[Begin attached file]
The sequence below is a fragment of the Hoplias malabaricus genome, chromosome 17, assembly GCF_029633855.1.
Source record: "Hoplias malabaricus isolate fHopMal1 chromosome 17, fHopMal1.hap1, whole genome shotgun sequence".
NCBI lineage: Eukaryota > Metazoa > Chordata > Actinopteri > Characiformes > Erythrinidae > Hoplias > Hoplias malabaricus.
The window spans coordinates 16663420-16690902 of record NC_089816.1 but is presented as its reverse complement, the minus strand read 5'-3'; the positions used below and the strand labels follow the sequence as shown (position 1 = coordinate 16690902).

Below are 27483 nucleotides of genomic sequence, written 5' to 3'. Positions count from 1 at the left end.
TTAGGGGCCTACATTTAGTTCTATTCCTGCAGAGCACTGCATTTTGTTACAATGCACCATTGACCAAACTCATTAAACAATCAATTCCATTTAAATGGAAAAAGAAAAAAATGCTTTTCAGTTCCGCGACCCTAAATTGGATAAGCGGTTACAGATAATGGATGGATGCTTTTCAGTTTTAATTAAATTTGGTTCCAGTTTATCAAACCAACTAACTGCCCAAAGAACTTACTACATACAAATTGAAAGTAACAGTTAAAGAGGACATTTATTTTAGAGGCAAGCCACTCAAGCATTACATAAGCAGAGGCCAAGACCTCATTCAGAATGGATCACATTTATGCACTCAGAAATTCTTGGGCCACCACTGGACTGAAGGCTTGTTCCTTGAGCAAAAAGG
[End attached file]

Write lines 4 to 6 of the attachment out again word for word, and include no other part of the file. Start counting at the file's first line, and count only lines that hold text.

The window spans coordinates 16663420-16690902 of record NC_089816.1 but is presented as its reverse complement, the minus strand read 5'-3'; the positions used below and the strand labels follow the sequence as shown (position 1 = coordinate 16690902).

Below are 27483 nucleotides of genomic sequence, written 5' to 3'. Positions count from 1 at the left end.
TTAGGGGCCTACATTTAGTTCTATTCCTGCAGAGCACTGCATTTTGTTACAATGCACCATTGACCAAACTCATTAAACAATCAATTCCATTTAAATGGAAAAAGAAAAAAATGCTTTTCAGTTCCGCGACCCTAAATTGGATAAGCGGTTACAGATAATGGATGGATGCTTTTCAGTTTTAATTAAATTTGGTTCCAGTTTATCAAACCAACTAACTGCCCAAAGAACTTACTACATACAAATTGAAAGTAACAGTTAAAGAGGACATTTATTTTAGAGGCAAGCCACTCAAGCATTACATAAGCAGAGGCCAAGACCTCATTCAGAATGGATCACATTTATGCACTCAGAAATTCTTGGGCCACCACTGGACTGAAGGCTTGTTCCTTGAGCAAAAAGG